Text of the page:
PHILADELPHIA —  David F. Dinges, PhD, chief of the division of Sleep and Chronobiology and director of the Unit for Experimental Psychiatry in the Perelman School of Medicine at the University of Pennsylvania, has been awarded the 2016 Pioneer Award from the National Space Biomedical Research Institute (NSBRI).

The National Space Biomedical Research Institute Pioneer Award, started in 1999, recognizes an individual each year whose efforts and accomplishments have blazed new trails on behalf of the Institute, its partnership with NASA and the space biomedical community at large.

Dinges has conducted studies through peer-review grant funding from NSBRI (via NASA NCC9-58) since NSBRI's inception in 1997 and has conducted additional grant-funded research for NASA during this period. His recent research for NASA includes studies of sleep, alertness and neurobehavioral responses of astronauts on the International Space Station (ISS), people living in isolated, confined, extreme space-analog environments, and laboratory experiments on biomarkers of phenotypic vulnerability to the effects of chronic inadequate sleep. He recently completed, together with collaborator Mathias Basner, MD, PhD, MSc, a study of 24 astronauts before, during and after their 6-month missions on the ISS; and studies of sleep medications for personalized medicine in spaceflight. He is currently leading a group of scientists integrating a suite of validated "Behavioral Core Measures" for use by NASA in spaceflight, space analogs and exploration missions.

“I am grateful to NSBRI and the many collaborators who made our research impactful for the space program,” Dinges said.  The award acknowledges the critical importance of scientific work on identifying and mitigating factors that adversely affect sleep and chronobiology in spaceflight. Astronauts must perform at a consistently high level in the lethal environment of space, and adequate sleep and circadian timing are essential to their performance capability. Our work to develop tools that identify and prevent these neurobehavioral deficits helps ensure that astronauts are capable of performing at a high level during the rigors of spaceflight.”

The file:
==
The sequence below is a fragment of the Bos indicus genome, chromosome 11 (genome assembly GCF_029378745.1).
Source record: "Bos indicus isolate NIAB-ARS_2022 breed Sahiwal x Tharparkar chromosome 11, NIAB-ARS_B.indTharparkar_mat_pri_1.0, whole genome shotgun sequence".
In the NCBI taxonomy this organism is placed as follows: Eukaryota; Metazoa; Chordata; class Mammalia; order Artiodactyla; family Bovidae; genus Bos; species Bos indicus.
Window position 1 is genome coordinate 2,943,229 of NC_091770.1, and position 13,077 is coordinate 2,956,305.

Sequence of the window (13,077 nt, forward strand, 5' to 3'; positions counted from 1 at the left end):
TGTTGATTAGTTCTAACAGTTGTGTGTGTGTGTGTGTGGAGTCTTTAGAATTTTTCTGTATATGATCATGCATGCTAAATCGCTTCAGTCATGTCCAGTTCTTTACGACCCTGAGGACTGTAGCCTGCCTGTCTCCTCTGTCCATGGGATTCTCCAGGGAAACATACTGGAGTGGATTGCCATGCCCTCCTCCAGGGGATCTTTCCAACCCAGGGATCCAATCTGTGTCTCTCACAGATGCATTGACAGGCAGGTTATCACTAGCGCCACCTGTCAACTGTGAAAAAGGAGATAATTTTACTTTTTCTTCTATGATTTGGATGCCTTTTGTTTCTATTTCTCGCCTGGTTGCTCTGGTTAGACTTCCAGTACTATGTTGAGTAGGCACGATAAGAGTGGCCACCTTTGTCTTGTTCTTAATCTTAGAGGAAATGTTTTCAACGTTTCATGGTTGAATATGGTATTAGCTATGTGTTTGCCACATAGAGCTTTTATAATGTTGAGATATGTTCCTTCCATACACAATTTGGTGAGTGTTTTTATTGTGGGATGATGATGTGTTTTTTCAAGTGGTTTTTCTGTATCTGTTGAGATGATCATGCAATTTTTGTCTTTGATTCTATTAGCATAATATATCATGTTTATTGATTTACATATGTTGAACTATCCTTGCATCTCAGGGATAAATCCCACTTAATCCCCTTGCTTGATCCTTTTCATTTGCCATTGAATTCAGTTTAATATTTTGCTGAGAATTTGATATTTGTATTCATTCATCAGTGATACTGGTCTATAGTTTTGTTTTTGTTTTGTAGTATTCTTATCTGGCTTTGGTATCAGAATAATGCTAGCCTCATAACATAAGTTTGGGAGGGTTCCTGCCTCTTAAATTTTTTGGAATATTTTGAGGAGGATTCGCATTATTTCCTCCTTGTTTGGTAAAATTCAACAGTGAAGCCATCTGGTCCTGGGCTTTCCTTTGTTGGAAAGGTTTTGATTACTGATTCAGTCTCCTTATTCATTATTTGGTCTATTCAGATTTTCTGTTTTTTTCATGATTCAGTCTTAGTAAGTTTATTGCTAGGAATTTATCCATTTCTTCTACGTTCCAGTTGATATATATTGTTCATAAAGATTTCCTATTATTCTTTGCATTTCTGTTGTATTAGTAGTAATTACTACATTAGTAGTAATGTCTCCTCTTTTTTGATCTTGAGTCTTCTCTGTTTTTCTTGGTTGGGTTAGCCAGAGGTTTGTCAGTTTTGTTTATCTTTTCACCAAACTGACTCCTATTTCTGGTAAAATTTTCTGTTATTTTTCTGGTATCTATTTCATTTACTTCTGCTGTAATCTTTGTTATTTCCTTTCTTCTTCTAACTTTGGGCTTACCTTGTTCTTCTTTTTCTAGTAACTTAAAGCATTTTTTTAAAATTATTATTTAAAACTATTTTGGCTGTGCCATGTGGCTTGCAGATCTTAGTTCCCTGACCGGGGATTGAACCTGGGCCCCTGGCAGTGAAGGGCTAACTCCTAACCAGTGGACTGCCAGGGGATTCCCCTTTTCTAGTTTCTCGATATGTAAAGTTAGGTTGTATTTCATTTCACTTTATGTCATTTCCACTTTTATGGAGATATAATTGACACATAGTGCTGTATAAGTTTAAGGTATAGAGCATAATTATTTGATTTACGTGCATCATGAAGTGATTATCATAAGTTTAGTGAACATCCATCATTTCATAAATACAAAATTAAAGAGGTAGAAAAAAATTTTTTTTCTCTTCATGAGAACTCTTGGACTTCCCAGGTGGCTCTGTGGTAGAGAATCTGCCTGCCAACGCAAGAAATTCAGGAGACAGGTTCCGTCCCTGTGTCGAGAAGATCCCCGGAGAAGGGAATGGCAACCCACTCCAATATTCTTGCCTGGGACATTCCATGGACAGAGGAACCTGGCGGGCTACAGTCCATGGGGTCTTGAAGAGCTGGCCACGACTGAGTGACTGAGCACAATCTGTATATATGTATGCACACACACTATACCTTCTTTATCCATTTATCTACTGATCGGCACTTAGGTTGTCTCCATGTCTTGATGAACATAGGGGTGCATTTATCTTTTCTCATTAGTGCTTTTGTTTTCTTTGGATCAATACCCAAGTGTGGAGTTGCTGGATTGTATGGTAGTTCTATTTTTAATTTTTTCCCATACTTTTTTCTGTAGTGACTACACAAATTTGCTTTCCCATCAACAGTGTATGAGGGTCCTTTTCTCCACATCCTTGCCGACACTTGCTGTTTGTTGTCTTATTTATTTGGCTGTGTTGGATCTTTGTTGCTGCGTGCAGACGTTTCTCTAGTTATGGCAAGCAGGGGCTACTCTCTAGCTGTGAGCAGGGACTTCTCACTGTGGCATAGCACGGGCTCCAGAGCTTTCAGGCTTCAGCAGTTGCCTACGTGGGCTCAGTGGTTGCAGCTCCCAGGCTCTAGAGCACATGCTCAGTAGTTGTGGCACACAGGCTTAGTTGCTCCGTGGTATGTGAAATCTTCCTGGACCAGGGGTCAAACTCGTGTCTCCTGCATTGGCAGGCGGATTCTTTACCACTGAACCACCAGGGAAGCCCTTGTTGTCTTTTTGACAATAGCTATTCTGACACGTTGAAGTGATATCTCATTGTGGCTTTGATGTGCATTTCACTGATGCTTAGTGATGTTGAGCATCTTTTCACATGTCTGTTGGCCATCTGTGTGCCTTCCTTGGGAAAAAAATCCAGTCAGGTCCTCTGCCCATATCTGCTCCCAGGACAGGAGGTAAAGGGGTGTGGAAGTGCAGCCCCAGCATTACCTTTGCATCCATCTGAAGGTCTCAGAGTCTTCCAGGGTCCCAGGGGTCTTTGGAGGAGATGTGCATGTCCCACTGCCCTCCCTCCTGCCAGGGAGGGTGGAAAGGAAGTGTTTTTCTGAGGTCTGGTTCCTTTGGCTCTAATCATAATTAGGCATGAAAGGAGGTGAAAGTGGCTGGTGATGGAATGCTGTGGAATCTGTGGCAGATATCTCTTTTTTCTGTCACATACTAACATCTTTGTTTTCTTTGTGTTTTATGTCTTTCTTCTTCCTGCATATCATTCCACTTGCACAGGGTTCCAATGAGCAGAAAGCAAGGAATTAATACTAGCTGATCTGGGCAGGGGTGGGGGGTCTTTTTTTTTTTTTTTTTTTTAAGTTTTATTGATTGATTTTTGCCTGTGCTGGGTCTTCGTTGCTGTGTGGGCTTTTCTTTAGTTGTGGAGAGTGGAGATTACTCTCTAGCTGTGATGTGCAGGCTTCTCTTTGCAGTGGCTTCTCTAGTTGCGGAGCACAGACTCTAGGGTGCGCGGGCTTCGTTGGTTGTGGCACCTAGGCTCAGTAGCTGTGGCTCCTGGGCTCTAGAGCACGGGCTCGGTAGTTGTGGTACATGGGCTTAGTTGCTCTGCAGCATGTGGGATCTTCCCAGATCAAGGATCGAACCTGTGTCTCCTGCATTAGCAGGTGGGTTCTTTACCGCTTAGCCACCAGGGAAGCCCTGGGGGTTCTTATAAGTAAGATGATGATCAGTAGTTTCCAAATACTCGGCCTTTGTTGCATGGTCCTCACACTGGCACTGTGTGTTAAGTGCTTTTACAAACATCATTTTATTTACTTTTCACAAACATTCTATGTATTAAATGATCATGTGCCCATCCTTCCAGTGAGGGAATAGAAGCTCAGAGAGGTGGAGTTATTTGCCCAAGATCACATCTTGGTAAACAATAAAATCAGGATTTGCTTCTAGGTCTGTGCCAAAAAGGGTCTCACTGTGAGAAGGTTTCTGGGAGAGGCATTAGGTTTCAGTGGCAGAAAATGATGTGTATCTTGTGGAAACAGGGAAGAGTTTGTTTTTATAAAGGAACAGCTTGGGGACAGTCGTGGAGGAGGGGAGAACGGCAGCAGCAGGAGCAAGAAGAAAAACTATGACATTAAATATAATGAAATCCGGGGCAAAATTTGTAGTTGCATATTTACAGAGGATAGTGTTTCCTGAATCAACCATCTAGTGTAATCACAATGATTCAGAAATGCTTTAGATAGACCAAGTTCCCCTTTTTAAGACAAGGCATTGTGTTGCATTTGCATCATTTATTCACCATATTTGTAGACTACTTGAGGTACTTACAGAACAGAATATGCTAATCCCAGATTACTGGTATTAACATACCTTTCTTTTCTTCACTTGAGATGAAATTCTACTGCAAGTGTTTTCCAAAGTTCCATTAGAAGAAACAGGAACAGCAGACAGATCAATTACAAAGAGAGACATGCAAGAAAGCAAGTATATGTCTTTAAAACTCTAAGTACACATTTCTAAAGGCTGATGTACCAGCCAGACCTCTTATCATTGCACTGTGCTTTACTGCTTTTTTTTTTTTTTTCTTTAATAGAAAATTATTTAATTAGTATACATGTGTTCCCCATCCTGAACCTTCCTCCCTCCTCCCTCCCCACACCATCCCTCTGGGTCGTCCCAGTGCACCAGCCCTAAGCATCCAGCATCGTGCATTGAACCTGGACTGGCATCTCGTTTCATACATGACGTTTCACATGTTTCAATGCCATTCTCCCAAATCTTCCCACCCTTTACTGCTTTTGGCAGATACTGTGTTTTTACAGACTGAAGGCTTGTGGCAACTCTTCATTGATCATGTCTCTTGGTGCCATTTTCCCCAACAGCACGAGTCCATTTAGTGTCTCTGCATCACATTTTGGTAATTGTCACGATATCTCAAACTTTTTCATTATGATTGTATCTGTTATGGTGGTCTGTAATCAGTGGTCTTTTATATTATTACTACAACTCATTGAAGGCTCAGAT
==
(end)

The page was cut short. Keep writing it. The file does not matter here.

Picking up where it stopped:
In 2007, Dinges received the NASA Distinguished Public Service Medal, the highest honor NASA bestows to a non-government employee whose accomplishments contributed substantially to the NASA mission. Two years later, he received the Raymond F. Longacre Award for Outstanding Accomplishment in the Psychological and Psychiatric Aspects of Aerospace Medicine from the Aerospace Medical Association.

A renowned expert on the neurobehavioral and physiological regulation of human health and performance in the areas of sleep and chronobiology, Dinges has more than 300 scholarly publications whose findings have impacted public policy, public health recommendations, and work schedules for professionals in safety-sensitive occupations, such as astronauts, pilots, health care professionals, commercial drivers, and first responders.

In addition, Dinges created and validated the psychomotor vigilance test, one of the most widely used assays for behavioral alertness pertaining to sleep need and circadian dynamics.

He received the NSBRI Pioneer Award earlier this month at the 2016 NASA Human Research Program Investigators’ Workshop on "Frontiers in Human Space Exploration Research" at Galveston Island, Texas.

Penn Medicine is one of the world’s leading academic medical centers, dedicated to the related missions of medical education, biomedical research, excellence in patient care, and community service. The organization consists of the University of Pennsylvania Health System and Penn’s Raymond and Ruth Perelman School of Medicine, founded in 1765 as the nation’s first medical school.

The Perelman School of Medicine is consistently among the nation's top recipients of funding from the National Institutes of Health, with $550 million awarded in the 2022 fiscal year. Home to a proud history of “firsts” in medicine, Penn Medicine teams have pioneered discoveries and innovations that have shaped modern medicine, including recent breakthroughs such as CAR T cell therapy for cancer and the mRNA technology used in COVID-19 vaccines.

The University of Pennsylvania Health System’s patient care facilities stretch from the Susquehanna River in Pennsylvania to the New Jersey shore. These include the Hospital of the University of Pennsylvania, Penn Presbyterian Medical Center, Chester County Hospital, Lancaster General Health, Penn Medicine Princeton Health, and Pennsylvania Hospital—the nation’s first hospital, founded in 1751. Additional facilities and enterprises include Good Shepherd Penn Partners, Penn Medicine at Home, Lancaster Behavioral Health Hospital, and Princeton House Behavioral Health, among others.

Penn Medicine is an $11.1 billion enterprise powered by more than 49,000 talented faculty and staff.

Share This Page: